Piccadilly Circus's New Screen Will Display Ads Based on the People and Cars Around It

By Tom Pritchard on at

George Orwell was very worried about governments abusing their power with mass surveillance, and right as he was to be concerned he never really considered the fact that private companies would be at it to. Not only do we get targeted ads following us around online, a brand new screen in London's Piccadilly Circus is going to display adverts based on the people around it.

According to Wired the screen is 790 square metres, has 11 million pixels spaced 8 millimetres apart, and can produced a ridiculous 281 trillion colours. When it's switched on later this month it'll be the largest display of its type in Europe. That's cool, but it's not why we're here. We're here because Landsec, the company that owns the display, says it has recognition technology that's uses the people and things around it to serve more personalised ads to people.

Welcome to the future, where everything's for sale and your privacy doesn't matter.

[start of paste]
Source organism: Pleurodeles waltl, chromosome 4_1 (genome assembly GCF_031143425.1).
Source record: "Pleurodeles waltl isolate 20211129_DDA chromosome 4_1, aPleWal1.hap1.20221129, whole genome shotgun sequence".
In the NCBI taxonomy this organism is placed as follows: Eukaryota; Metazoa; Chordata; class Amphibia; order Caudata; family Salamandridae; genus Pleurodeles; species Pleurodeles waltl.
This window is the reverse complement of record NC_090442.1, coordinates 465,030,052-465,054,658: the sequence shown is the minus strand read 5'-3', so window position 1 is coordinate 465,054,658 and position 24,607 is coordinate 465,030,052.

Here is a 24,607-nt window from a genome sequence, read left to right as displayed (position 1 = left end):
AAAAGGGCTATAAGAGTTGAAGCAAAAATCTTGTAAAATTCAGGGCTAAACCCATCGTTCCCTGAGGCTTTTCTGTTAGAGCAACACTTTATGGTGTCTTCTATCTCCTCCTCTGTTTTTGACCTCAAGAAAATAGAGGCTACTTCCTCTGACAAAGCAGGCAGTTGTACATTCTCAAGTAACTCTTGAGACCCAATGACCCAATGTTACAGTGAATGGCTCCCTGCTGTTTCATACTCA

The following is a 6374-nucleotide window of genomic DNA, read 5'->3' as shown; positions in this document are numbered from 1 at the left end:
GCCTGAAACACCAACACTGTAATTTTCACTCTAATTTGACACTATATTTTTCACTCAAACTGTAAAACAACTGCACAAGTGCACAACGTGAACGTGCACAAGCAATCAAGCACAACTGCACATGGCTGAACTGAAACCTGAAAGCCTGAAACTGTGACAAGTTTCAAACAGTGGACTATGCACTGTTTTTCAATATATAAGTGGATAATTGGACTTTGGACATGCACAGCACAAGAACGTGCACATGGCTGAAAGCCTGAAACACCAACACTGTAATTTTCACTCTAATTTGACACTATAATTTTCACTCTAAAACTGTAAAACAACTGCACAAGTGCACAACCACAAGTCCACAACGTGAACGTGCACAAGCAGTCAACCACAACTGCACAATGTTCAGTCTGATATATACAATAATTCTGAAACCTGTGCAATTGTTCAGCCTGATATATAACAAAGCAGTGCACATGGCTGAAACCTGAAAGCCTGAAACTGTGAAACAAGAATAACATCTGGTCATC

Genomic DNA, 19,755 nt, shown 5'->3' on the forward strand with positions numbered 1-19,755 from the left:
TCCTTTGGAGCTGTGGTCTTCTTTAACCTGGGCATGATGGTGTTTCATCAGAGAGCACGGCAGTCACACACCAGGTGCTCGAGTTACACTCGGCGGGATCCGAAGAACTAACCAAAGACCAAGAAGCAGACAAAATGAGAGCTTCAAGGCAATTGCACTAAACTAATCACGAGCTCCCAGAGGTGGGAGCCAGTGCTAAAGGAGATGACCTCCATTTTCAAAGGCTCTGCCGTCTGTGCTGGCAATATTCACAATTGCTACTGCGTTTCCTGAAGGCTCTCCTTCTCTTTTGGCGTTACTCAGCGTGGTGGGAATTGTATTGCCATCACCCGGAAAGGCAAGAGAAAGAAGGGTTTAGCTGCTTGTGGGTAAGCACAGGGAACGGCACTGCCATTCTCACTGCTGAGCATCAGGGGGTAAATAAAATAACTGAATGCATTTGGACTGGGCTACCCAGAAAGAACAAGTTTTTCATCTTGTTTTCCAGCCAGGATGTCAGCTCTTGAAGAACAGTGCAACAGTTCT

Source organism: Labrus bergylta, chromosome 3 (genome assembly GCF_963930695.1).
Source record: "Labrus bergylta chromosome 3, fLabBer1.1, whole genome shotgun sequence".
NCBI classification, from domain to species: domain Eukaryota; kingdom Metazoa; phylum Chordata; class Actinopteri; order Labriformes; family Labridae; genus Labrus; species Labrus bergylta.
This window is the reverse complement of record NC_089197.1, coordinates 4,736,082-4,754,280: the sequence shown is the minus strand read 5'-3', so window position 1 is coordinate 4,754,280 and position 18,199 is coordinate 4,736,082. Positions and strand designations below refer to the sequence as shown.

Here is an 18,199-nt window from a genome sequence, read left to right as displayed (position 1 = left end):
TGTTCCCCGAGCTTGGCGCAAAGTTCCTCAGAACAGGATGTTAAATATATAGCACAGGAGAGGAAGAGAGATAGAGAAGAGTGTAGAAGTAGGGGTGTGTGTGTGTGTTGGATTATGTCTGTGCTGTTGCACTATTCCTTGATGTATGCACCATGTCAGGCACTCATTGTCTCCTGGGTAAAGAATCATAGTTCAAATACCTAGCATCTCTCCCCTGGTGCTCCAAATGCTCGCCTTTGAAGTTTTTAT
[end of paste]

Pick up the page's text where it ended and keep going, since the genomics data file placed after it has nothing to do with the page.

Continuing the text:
According to Landsec the recognition tech can analyse car make, model, and colour, alongside age, gender, and feelings of nearby pedestrians. The ads displayed then change based on who walks by or what cars drive past. Other factors also change ads, including weather, news reports, and sports results. I can now predict there will be an immense tragedy one day, and this screen will take that to mean it's a good idea to offer something inappropriate like life insurance.

Speaking to The Verge Landsec promised that the display would not be storing any personal details, and how the information collected from the area is used will depend on the brands selling the adverts.

Currently the displays in place showcase six different ads at any given time, which is how the display will remain for the majority of the time. It will become one big advert for 30 seconds every ten minutes, however, with big brands like Samsung, Coca-Cola, Hyundai, and L'Oreal.

Landsec won't confirm when the screen will be switching on because it, and I quote, "doesn’t want to cause overcrowding in the already busy traffic junction and tourist". Do people flock to an area to check out new advertising boards, is that a thing? Sounds like they're being a bit full of themselves there. [Wired via The Verge]

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